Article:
Egervari

Members
  • Content count

    9
  • Joined

  • Last visited

  1. But on a more serious note, nothing happened to Cheney for example. Maybe I should Cheney more, but seems to be pretty unscathed from everything he did.
  2. Yeah, that's exactly it - I guess I'm just not aware of the fear that they experience. I mean, these people seem to be so brazzen with their actions, as if they know they won't ever get caught - like ever. It really seems like they don't feel fear of their actions. But, I can't possibly know what they feel. I know Rand's ethics isn't the same as karma, but I do wish these people had it coming to them in the external world too. I wish Bush was actually hit the shoe for example, lol.
  3. I really enjoy Rand's work, but something that has been bothering me is how does Rand's ethics apply to a psychopath who seems to actually get away with evil, even in the long-term? I think with most people, especially non-psychopaths, Rand's ethics works out pretty well. Things like guilt, shame, regret, etc. are definitely not things that benefit one's rational self-interest, so committing evils that causes these emotions would not be a good thing to do for a non-psychopath. So what of the psychopath? Yes, there's a dumb psycopaths that can't escape reality anyway. They do eventually get caught if they murder someone for example, and they can't escape what they've done just as the non-psychpath - they will have to behave differently as a result of the murder than they would otherwise, liking being on the run, constantly having to lie, and so on. I realize that most psychopaths still can't escape rand's ethics and show that she's still right. But... how does that explain the psychopath who has no need to worry? This is not a straw man argument - at least I hope it's not - but there's seems to be people, however few, that to get away with a great amount of evil and they live well until the end of their days. Some of these people are the most well-connected and powerful in the political sphere, and they are basically untouchable. They figured seemed to really figure out how to avoid the negative consequences of reality. Maybe this is a straw man after all - I can't really gleem into the mind of an evil, powerful, well-connected psychopath... maybe they have a whole lost of problems I am not aware of - but I just don't understand why so many powerful people don't have it coming to them, and they seem to have everything in life. It seems that by living an alternative to Rand's ethics - a drastically different one in fact - they have prospered anyway. I'd love to hear people's thoughts on this.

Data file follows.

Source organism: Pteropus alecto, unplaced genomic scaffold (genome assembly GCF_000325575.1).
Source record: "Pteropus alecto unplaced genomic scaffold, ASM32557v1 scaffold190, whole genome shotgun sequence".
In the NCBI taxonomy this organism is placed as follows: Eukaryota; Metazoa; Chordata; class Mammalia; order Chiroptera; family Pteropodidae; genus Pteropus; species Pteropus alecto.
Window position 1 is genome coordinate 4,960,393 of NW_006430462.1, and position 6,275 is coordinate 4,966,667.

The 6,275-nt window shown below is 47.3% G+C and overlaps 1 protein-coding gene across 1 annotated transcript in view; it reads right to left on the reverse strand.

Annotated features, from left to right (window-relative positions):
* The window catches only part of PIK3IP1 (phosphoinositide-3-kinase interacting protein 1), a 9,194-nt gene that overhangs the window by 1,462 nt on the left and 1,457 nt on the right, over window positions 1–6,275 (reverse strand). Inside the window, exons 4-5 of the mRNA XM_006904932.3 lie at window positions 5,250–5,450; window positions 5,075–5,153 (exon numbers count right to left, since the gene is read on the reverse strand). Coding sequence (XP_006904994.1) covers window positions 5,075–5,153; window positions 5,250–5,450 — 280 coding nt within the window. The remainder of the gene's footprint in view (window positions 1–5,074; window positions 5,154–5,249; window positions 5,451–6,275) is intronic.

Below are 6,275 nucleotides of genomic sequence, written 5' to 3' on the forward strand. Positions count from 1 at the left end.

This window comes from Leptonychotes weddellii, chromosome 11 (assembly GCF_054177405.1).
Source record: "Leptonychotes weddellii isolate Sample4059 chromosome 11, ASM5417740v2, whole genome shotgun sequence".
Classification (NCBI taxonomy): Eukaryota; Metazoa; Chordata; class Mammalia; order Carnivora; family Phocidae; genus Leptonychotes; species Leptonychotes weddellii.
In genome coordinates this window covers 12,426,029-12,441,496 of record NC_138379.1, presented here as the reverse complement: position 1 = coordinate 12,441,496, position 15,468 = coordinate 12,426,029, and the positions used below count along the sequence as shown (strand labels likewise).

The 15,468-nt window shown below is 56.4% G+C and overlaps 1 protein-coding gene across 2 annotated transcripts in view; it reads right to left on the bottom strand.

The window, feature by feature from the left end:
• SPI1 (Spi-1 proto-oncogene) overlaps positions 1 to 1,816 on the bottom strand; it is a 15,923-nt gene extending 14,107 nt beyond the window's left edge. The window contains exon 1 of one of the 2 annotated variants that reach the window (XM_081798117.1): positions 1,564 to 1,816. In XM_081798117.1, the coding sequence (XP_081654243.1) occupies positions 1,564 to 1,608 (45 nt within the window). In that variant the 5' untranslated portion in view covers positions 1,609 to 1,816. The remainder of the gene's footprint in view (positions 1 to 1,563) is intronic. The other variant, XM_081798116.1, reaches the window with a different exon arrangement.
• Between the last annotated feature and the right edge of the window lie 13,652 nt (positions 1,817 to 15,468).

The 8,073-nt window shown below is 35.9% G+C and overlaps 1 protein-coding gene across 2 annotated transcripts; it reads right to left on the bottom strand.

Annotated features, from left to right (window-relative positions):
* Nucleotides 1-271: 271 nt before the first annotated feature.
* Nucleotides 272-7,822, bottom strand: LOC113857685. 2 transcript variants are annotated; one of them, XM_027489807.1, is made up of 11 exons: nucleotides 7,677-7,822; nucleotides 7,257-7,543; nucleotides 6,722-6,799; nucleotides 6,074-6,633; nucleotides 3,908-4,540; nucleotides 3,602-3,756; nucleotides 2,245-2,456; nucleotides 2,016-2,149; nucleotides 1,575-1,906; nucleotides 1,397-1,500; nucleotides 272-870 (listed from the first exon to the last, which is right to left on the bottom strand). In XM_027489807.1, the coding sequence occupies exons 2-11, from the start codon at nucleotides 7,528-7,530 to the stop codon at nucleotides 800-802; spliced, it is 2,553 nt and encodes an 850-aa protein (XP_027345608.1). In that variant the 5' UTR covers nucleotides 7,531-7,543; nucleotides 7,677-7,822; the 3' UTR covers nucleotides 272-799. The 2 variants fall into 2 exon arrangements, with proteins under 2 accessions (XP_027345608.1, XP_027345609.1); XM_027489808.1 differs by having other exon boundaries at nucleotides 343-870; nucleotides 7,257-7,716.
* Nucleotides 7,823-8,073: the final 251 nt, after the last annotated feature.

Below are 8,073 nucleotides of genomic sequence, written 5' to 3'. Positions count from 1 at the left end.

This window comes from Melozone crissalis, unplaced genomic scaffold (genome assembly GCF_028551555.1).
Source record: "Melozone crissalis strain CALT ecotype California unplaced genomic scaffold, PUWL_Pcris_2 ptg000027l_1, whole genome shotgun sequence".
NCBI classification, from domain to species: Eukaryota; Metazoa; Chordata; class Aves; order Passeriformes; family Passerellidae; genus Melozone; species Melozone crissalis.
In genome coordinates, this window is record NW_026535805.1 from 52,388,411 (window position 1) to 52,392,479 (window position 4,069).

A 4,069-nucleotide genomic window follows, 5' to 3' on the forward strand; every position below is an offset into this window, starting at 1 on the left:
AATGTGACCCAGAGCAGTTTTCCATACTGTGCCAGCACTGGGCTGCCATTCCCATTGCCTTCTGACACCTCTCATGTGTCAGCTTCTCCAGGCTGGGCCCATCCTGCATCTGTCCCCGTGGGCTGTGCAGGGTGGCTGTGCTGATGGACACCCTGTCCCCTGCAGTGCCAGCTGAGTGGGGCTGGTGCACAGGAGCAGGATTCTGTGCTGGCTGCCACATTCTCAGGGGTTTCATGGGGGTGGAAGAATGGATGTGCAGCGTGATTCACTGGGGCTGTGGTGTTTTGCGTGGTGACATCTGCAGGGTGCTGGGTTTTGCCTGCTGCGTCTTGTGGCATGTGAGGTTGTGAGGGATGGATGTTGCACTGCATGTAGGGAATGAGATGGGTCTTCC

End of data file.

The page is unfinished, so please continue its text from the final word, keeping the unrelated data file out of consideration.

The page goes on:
4. Metaphysics questions about infinity

    Actually, that is exactly what I meant. In software, we don't just model method and procedures. Maybe they did 30+ years ago, but we actual model entities/concepts first, as well as hierarchies and all kinds of things that are extremely similar to the way Ayn Rand describes entities in metaphysics and concepts in epistemology. Entities in software (called classes) have attributes and behaviour. Good software design mirrors what happens in reality the best it can, although we usually take a snapshot of the things that are of interest to the program and not everything. So, in such a computer program, time would in fact be in the entity 'Existence'
  5. Metaphysics questions about infinity

    I have a hard time with this, because I think my world would be much better if the people around me were more rational. I will have to learn when it's time to jump ship next time rather than invest so much, because no good comes out of it other than frustration and wasted time, which you are totally correct. Thanks for the insights and tips!
  6. "One must never fail to pronounce moral judgment"

    That's a very tricky position. Using this logic, you would argue that it's okay to use the welfare system if you once had a job and paid your taxes. "Well, I didn't support the decision, but now that's there, you can't fault me for using it, can you?" The argument could be, "Well, I'm just getting a smaller portion of my own money back... and if they didn't take my money through forced taxes, I wouldn't even need the welfare in the first place." Still, I'm sure a lot of Objectivists would not take the welfare on princple.